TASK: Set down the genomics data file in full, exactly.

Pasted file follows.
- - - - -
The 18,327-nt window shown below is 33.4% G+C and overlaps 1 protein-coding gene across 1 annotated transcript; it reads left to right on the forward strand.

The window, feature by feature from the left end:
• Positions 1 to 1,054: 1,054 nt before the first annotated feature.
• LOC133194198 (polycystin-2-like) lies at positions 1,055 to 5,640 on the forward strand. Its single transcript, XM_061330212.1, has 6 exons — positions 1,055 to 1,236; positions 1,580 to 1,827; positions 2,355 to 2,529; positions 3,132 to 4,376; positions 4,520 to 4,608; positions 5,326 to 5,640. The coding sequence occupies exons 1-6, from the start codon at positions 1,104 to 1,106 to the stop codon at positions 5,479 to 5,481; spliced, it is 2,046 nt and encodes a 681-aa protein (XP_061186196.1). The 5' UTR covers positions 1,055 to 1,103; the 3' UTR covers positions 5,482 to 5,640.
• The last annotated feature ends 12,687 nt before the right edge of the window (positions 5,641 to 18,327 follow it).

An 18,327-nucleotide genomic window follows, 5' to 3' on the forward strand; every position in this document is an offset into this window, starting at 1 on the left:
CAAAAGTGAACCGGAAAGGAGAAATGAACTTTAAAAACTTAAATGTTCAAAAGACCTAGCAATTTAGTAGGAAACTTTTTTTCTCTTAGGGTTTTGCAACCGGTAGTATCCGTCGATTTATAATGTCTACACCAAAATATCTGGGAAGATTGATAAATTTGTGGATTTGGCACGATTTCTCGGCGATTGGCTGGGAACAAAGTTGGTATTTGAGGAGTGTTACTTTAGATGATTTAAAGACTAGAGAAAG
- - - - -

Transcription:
The 18,327-nt window shown below is 33.4% G+C and overlaps 1 protein-coding gene across 1 annotated transcript; it reads left to right on the forward strand.

The window, feature by feature from the left end:
• Positions 1 to 1,054: 1,054 nt before the first annotated feature.
• LOC133194198 (polycystin-2-like) lies at positions 1,055 to 5,640 on the forward strand. Its single transcript, XM_061330212.1, has 6 exons — positions 1,055 to 1,236; positions 1,580 to 1,827; positions 2,355 to 2,529; positions 3,132 to 4,376; positions 4,520 to 4,608; positions 5,326 to 5,640. The coding sequence occupies exons 1-6, from the start codon at positions 1,104 to 1,106 to the stop codon at positions 5,479 to 5,481; spliced, it is 2,046 nt and encodes a 681-aa protein (XP_061186196.1). The 5' UTR covers positions 1,055 to 1,103; the 3' UTR covers positions 5,482 to 5,640.
• The last annotated feature ends 12,687 nt before the right edge of the window (positions 5,641 to 18,327 follow it).

An 18,327-nucleotide genomic window follows, 5' to 3' on the forward strand; every position in this document is an offset into this window, starting at 1 on the left:
CAAAAGTGAACCGGAAAGGAGAAATGAACTTTAAAAACTTAAATGTTCAAAAGACCTAGCAATTTAGTAGGAAACTTTTTTTCTCTTAGGGTTTTGCAACCGGTAGTATCCGTCGATTTATAATGTCTACACCAAAATATCTGGGAAGATTGATAAATTTGTGGATTTGGCACGATTTCTCGGCGATTGGCTGGGAACAAAGTTGGTATTTGAGGAGTGTTACTTTAGATGATTTAAAGACTAGAGAAAG